Another homophone-only pairing. Plaice wouldn't normally place plaice, but maybe they would if they were lining up a school photo or something.
  • Fish fish fish

    To me, this is unconvincing: In my dialect of English, you can't just fish something without a preposition, you need to make it a phrasal verb. You might fish a dead body out when you are fishing in the lake for halibut, but if you said you were going to 'fish the creek', you'd be speaking a different kind of English from me. Nothing personal.
  • Bream bream bream

    It turns out that to bream is 'To clean, as a ship's bottom of adherent shells, seaweed, etc., by the application of fire and scraping.' I guess it's not impossible to imagine a world where bream do that to each other.
  • Char char char

    Similarly it's not too hard to see fishes of the genus Salvelinus scorching each other, given access to sufficiently powerful flamethrowers. Or laser beams. As far as I know this is the only Infinite Homonymic Sentence that is also a kind of dance.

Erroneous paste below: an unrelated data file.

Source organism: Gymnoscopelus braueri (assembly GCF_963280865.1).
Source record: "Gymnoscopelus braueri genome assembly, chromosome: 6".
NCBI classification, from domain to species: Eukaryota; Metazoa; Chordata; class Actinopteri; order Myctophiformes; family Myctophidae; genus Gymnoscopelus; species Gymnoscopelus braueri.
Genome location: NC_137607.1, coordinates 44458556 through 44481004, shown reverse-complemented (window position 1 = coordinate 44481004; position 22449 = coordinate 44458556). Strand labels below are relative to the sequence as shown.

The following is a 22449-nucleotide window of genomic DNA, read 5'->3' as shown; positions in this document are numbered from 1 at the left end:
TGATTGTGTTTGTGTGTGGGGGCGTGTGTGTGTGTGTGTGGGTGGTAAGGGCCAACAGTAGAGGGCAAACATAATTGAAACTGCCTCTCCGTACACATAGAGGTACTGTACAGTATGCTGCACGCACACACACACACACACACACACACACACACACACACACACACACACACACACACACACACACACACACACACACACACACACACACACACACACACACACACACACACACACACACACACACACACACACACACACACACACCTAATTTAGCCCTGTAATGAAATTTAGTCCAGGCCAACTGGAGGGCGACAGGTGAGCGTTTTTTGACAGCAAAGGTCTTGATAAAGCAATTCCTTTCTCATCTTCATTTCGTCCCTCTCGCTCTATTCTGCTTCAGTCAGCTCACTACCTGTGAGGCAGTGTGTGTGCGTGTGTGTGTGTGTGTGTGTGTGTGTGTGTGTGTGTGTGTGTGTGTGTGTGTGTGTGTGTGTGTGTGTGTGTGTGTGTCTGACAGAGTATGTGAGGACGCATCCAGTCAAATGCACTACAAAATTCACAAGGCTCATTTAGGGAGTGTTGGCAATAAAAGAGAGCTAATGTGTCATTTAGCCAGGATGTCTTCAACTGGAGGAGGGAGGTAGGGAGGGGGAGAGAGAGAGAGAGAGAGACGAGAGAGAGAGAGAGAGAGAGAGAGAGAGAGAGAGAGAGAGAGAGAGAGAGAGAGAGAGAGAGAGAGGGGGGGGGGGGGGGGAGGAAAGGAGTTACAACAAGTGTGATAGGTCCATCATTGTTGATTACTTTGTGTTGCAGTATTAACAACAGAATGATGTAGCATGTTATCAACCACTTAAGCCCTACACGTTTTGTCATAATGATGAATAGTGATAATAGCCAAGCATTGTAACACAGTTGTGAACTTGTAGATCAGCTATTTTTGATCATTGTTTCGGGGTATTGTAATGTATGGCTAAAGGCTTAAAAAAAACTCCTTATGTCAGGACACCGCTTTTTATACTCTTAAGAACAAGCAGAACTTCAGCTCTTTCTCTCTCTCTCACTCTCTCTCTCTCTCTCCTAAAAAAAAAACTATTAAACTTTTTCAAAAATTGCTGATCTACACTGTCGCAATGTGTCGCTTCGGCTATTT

• Perch perch perch

    For perch to perch perch would require a degree of acrobatic imagination that perch are not known to possess, but at least it wouldn't call for any advanced weaponry to be specially modified for ichthyic use. Don't ask me why so many of these have to do with fish.
  • Dice dice dice

    I'm enjoying the image of knife-wielding dice chopping each other into ever-smaller cubes. I might make an animation of that, or possibly even a computer game.
  • Pants pants pants

    I doubt if any real pants have ever pantsed other pants, but if they did, that would be a pants thing to do. Only pants pants pants pants. This is one of only two words I know that are adjectives as well as transitive verbs and plural nouns. For anyone who is lost at this point, 'pants' as an adjective is a British colloquialism meaning 'rubbish'. The OED defines the verb as 'To pull down or remove the trousers (and sometimes underpants) of (a person), esp. as a practical joke.'
  • People people people

    Multiple personality disorder could be said to be an instance of people peopling people. Or those imitation people from Doctor Who which are actually live-in vehicles housing lots of little tiny humans.